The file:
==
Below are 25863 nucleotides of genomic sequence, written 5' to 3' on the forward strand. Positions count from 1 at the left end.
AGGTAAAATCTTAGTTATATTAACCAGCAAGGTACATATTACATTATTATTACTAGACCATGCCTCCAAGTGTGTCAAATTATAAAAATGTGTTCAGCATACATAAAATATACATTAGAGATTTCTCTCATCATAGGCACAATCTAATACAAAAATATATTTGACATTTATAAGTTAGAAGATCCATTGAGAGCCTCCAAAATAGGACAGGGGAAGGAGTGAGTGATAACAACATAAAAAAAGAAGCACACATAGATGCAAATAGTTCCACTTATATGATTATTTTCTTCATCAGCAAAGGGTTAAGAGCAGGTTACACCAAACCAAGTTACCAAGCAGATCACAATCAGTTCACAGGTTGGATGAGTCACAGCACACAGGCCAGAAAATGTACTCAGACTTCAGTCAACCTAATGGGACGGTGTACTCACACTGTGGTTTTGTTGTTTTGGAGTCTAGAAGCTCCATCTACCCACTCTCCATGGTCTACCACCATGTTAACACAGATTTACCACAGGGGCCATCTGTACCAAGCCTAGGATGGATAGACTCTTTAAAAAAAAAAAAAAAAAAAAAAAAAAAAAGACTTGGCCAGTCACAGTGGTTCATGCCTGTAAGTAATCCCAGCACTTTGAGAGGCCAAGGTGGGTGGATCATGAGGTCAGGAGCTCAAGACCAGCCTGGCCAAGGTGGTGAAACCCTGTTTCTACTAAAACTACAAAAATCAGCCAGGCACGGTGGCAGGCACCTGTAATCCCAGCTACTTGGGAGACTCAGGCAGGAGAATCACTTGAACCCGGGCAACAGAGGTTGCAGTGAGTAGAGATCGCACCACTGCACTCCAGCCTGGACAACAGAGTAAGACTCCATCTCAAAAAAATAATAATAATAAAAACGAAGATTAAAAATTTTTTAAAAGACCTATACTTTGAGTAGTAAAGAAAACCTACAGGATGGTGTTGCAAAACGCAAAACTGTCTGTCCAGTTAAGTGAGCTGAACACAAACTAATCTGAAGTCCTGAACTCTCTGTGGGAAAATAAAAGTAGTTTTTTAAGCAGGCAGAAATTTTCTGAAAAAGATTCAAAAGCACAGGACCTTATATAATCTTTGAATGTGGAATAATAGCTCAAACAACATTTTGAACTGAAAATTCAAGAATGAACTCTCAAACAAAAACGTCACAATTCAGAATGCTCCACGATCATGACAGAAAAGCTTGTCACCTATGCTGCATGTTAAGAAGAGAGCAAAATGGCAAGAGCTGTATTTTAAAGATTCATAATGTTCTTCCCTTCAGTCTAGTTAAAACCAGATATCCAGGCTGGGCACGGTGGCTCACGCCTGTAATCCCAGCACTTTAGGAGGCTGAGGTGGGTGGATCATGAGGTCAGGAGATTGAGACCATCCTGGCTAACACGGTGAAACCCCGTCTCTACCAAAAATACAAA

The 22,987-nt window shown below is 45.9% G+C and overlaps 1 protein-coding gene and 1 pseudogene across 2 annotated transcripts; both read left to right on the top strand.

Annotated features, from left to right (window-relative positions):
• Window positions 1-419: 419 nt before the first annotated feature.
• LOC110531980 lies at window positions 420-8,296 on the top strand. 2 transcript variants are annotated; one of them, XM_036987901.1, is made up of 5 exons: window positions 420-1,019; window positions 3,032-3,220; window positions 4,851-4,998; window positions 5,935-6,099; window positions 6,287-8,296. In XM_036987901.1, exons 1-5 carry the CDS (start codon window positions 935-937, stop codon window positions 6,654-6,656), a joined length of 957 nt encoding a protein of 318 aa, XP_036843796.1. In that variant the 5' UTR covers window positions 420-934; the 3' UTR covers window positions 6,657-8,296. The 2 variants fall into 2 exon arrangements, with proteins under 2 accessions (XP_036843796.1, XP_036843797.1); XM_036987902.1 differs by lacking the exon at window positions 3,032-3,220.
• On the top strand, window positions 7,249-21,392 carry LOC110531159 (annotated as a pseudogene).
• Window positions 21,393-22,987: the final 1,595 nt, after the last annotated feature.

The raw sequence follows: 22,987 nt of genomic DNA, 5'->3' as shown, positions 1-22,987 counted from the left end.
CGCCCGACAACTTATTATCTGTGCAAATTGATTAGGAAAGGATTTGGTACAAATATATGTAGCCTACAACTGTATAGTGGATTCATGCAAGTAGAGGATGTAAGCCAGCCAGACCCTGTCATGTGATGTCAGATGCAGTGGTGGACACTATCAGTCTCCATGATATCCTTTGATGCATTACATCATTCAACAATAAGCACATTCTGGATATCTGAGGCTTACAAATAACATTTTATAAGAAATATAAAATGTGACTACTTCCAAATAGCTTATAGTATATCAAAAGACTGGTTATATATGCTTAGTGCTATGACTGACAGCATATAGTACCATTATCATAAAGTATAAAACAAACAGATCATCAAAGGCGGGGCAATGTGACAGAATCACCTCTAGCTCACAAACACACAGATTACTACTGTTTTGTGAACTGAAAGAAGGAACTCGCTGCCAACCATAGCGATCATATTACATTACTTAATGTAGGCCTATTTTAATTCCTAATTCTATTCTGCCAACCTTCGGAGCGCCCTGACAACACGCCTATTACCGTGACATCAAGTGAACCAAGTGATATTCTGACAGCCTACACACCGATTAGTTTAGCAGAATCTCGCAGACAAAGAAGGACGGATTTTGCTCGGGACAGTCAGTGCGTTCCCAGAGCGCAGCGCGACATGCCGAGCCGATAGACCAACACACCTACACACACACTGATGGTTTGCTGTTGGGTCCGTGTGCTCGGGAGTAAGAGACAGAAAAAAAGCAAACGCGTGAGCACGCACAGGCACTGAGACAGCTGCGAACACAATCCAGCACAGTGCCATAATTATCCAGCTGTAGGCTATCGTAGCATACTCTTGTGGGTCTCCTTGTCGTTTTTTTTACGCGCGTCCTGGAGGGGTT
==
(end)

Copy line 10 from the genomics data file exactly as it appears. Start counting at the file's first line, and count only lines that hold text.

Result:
CGCCCGACAACTTATTATCTGTGCAAATTGATTAGGAAAGGATTTGGTACAAATATATGTAGCCTACAACTGTATAGTGGATTCATGCAAGTAGAGGATGTAAGCCAGCCAGACCCTGTCATGTGATGTCAGATGCAGTGGTGGACACTATCAGTCTCCATGATATCCTTTGATGCATTACATCATTCAACAATAAGCACATTCTGGATATCTGAGGCTTACAAATAACATTTTATAAGAAATATAAAATGTGACTACTTCCAAATAGCTTATAGTATATCAAAAGACTGGTTATATATGCTTAGTGCTATGACTGACAGCATATAGTACCATTATCATAAAGTATAAAACAAACAGATCATCAAAGGCGGGGCAATGTGACAGAATCACCTCTAGCTCACAAACACACAGATTACTACTGTTTTGTGAACTGAAAGAAGGAACTCGCTGCCAACCATAGCGATCATATTACATTACTTAATGTAGGCCTATTTTAATTCCTAATTCTATTCTGCCAACCTTCGGAGCGCCCTGACAACACGCCTATTACCGTGACATCAAGTGAACCAAGTGATATTCTGACAGCCTACACACCGATTAGTTTAGCAGAATCTCGCAGACAAAGAAGGACGGATTTTGCTCGGGACAGTCAGTGCGTTCCCAGAGCGCAGCGCGACATGCCGAGCCGATAGACCAACACACCTACACACACACTGATGGTTTGCTGTTGGGTCCGTGTGCTCGGGAGTAAGAGACAGAAAAAAAGCAAACGCGTGAGCACGCACAGGCACTGAGACAGCTGCGAACACAATCCAGCACAGTGCCATAATTATCCAGCTGTAGGCTATCGTAGCATACTCTTGTGGGTCTCCTTGTCGTTTTTTTTACGCGCGTCCTGGAGGGGTT